The features returned by
items queries can be filtered using
filter query parameter with an expression written using
the Common Query Language (CQL).
CQL expressions return a value of
Only features which evaluate to
true are returned.
The filter expression is evaluated by the database, which will take advantage of indexes (attribute and spatial) to make filter evaluation very efficient.
This section describes the CQL query language subset supported. Note that some special characters may need to be URL-encoded in some clients.
Property and Literal Values
The basic elements of filter expressions are values obtained from feature collection properties, and literals (constants).
Properties are referred to by name. Property names can be quoted, to support including special characters.
Literals can be numbers, boolean or text values. To include single quotes in text values use repeated single quotes.
1.234 true 'a text value' 'it''s easy'
Values of numeric expressions can be computed using the
with parentheses to specify operator precedence.
+ needs to be URL-encoded as
x + 3 2 * (y - 3) p % 10
Values can be compared using conditional operators:
a = b a <> b a > b a >= b a < b a <= b
pop_est >= 1000000 name = 'Finland' count % 10 = 1
BETWEEN predicate tests if a value (a property, literal or expression) lies
in the range defined by a start and end value (inclusive):
e1 [NOT] BETWEEN e2 AND e3
pop_est BETWEEN 1000000 AND 9000000 name NOT BETWEEN 'Chile' AND 'Denmark'
IN predicate tests if a value lies in a list of constant values.
property [NOT] IN ( val1, val2, ... )
id IN (1,2,3) name IN ('Chile', 'Kenya', 'Denmark')
LIKE predicate tests if a text value matches a pattern.
% is a wildcard.
(Note that this may need to be URL-encoded as
ILIKE can be used for case-independent matching.
property [NOT] LIKE | ILIKE pattern
name LIKE 'Ch%' continent ILIKE '%america'
IS NULL predicate
IS NULL predicate tests if a property value is (or is not) null.
property IS [NOT] NULL
name IS NULL
Comparisons and predicates can be combined with the
Operators are evaluated in the order NOT, AND, OR.
Evaluation order can be controlled by enclosing
subexpressions in parentheses.
(continent = 'Europe' OR continent = 'Africa') AND pop_est < 1000000
CQL supports spatial filtering by providing geometry literals and spatial predicates.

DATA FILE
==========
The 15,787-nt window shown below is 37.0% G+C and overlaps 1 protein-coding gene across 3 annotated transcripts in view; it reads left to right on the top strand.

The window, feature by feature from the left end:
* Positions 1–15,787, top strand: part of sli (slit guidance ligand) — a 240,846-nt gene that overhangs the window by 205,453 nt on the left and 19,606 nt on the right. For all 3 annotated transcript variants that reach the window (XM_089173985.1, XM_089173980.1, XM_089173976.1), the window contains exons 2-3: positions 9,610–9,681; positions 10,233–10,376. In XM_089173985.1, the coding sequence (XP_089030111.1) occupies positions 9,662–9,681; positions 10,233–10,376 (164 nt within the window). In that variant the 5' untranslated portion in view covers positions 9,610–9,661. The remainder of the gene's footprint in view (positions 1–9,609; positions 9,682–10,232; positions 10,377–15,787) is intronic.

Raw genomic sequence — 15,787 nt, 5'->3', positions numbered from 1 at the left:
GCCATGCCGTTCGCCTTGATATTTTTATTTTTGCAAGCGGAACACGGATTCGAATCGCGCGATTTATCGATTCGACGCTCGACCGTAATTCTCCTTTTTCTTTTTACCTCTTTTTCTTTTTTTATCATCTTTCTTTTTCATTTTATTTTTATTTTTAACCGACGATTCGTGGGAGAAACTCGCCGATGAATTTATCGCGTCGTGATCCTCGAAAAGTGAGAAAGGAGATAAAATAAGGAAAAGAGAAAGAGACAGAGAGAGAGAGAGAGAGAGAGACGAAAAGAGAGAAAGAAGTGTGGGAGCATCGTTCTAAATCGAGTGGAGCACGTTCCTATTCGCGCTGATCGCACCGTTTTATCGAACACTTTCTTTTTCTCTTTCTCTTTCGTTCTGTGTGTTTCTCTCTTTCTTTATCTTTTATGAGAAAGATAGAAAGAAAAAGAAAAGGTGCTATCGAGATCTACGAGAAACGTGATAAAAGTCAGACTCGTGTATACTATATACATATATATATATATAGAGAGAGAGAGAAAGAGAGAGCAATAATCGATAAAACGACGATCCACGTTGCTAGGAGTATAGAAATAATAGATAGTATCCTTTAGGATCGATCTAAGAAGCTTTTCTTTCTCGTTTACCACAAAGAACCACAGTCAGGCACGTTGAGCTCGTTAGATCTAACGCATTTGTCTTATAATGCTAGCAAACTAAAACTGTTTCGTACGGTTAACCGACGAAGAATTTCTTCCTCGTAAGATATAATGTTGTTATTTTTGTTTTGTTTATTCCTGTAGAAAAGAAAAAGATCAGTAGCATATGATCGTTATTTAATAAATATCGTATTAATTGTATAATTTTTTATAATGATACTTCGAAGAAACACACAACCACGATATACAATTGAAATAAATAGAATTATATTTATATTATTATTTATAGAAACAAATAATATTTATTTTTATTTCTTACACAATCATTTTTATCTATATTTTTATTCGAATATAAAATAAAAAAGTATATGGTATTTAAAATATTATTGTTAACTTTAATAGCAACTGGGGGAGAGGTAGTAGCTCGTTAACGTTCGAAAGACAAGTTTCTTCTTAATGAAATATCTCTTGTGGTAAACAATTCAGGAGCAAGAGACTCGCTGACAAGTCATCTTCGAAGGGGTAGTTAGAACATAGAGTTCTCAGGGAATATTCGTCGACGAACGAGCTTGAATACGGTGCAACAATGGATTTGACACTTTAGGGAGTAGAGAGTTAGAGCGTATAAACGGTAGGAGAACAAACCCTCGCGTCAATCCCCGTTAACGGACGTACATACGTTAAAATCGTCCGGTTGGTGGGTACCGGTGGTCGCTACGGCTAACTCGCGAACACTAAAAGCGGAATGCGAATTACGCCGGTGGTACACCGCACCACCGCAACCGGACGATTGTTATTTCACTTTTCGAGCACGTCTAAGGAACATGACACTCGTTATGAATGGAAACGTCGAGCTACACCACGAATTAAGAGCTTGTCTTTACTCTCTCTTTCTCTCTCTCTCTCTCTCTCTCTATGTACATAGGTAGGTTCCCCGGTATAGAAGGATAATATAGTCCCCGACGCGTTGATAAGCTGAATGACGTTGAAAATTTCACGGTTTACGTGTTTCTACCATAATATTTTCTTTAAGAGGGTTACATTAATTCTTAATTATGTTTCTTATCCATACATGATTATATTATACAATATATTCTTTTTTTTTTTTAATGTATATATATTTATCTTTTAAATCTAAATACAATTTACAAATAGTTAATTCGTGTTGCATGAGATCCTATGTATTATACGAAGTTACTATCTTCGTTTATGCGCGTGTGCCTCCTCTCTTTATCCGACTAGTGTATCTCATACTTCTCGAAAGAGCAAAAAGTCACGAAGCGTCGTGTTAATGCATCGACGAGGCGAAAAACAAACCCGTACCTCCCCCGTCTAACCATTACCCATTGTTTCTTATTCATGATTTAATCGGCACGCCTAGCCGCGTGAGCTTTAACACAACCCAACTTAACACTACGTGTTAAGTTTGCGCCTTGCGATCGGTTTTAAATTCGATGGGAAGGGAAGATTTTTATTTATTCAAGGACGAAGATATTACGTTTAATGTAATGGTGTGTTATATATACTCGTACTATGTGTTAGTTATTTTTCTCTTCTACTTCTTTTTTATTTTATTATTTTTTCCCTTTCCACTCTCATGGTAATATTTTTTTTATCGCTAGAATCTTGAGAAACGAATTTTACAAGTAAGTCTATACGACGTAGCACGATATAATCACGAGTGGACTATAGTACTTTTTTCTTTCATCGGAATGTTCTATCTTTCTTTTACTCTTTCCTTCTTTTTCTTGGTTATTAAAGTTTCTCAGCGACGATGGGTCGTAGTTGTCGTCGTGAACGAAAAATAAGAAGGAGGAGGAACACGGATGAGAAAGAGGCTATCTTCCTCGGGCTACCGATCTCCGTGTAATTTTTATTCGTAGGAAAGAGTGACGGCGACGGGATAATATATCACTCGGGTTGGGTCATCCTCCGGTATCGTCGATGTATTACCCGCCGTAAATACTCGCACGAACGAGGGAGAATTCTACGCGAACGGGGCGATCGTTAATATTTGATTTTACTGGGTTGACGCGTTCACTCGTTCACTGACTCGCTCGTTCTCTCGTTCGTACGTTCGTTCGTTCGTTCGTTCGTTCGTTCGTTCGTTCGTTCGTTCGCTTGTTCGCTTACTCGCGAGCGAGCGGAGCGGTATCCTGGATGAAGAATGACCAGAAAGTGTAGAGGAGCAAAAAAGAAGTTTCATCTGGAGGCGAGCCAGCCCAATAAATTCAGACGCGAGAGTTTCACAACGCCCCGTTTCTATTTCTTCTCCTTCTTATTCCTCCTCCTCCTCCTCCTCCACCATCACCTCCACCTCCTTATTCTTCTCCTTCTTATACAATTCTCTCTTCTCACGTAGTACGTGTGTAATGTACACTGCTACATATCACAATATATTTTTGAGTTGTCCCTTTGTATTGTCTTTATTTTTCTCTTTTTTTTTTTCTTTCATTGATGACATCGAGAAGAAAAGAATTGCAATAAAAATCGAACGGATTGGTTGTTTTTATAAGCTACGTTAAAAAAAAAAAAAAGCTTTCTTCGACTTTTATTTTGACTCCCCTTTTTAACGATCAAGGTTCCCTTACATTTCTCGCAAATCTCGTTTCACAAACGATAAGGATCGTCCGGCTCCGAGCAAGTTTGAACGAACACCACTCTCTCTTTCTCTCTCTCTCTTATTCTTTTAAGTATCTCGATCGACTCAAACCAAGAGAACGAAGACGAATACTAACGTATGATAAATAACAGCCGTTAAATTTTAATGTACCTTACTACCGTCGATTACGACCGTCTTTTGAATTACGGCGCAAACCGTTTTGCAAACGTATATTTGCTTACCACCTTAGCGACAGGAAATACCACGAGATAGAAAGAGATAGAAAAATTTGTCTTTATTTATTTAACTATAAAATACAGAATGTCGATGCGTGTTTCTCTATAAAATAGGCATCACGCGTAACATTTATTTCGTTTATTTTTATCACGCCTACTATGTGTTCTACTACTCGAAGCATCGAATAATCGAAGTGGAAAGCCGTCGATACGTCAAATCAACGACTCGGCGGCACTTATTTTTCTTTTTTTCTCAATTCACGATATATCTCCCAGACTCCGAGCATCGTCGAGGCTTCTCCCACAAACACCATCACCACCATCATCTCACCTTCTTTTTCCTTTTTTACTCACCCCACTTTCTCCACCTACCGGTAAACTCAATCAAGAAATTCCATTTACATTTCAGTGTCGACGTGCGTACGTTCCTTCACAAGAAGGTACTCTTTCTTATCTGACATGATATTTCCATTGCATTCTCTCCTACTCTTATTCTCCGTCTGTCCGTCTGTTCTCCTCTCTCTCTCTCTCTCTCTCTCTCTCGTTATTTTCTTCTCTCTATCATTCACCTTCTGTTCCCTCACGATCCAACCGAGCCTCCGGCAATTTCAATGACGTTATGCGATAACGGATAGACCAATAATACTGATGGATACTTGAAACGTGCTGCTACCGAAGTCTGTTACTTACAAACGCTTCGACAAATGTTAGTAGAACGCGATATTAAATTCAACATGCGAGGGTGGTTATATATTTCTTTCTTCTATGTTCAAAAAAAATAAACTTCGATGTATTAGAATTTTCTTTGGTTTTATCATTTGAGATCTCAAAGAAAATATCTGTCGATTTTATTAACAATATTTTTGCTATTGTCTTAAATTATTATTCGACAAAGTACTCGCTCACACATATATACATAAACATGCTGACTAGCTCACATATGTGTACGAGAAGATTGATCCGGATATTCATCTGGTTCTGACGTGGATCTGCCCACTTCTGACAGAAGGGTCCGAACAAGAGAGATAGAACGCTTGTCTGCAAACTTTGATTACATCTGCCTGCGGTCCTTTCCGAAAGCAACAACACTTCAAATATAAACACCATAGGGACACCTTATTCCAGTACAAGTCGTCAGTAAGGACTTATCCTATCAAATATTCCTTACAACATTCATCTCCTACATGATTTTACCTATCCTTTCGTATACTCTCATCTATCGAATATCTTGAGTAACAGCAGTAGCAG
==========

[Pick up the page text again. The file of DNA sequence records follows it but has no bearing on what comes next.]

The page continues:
Geometry literals use Well-Known Text (WKT) to describe values for points, lines, polygons (with holes), and collections.
POINT (1 2) LINESTRING (0 0, 1 1) POLYGON ((0 0, 0 9, 9 0, 0 0)) POLYGON ((0 0, 0 9, 9 0, 0 0),(1 1, 1 8, 8 1, 1 1)) MULTIPOINT ((0 0), (0 9)) MULTILINESTRING ((0 0, 1 1),(1 1, 2 2)) MULTIPOLYGON (((1 4, 4 1, 1 1, 1 4)), ((1 9, 4 9, 1 6, 1 9))) GEOMETRYCOLLECTION(POLYGON ((1 4, 4 1, 1 1, 1 4)), LINESTRING (3 3, 5 5), POINT (1 5))
CQL also provides a syntax for concisely representing a rectangular polygon by the X and Y ordinates at the lower-left and upper-right corners:
ENVELOPE (1, 2, 3, 4)
By default the coordinate system of geometry literal values is assumed to be geodetic (SRID = 4326).
filter-crs=SRID query parameter can be used to specify that the geometry literals in a filter expression are in a different coordinate system.
Spatial predicates allow filtering features via spatial conditions on the feature geometry. Spatial predicates are defined in the form of spatial functions. Predicates for spatial relationships include:
INTERSECTS- tests whether two geometries intersect
DISJOINT- tests whether two geometries have no points in common
CONTAINS- tests whether a geometry contains another
WITHIN- tests whether a geometry is within another
EQUALS- tests whether two geometries are topologically equal
CROSSES- tests whether the geometries cross
OVERLAPS- tests whether the geometries overlap
TOUCHES- tests whether the geometries touch
Typically a spatial predicate is used to test the relationship between the spatial column of the queried collection and a geometry literal value.
INTERSECTS(geom, ENVELOPE(-100, 49, -90, 50) ) CONTAINS(geom, POINT(-100 49) )
DWITHIN predicate allows testing whether a geometry lies within a given distance of another. The distance is in the units of the dataset’s coordinate system
(degrees in the case of data stored in SRID=4326, or a length unit such as meters for non-geodetic data).
DWITHIN(geom, POINT(-100 49), 0.1)
Temporal filtering in CQL supports date-time literals and the ability to use them in conditions against temporal-valued properties (table columns with type date or timestamp).
Date-time literals specifiy a date, or a timestamp including a date and time (with optional seconds value):
2001-01-01 2001-01-01T10:23 2001-01-01T10:23:45
Temporal values can be compared using the conditional operators
t > 2001-01-01T00:00 AND t <= 2002-12-31T11:59:59
They can also be used in the
The values used can be properties or literals:
t BETWEEN 2001-01-01 AND 2001-12-31 2001-01-01 BETWEEN time1 AND time2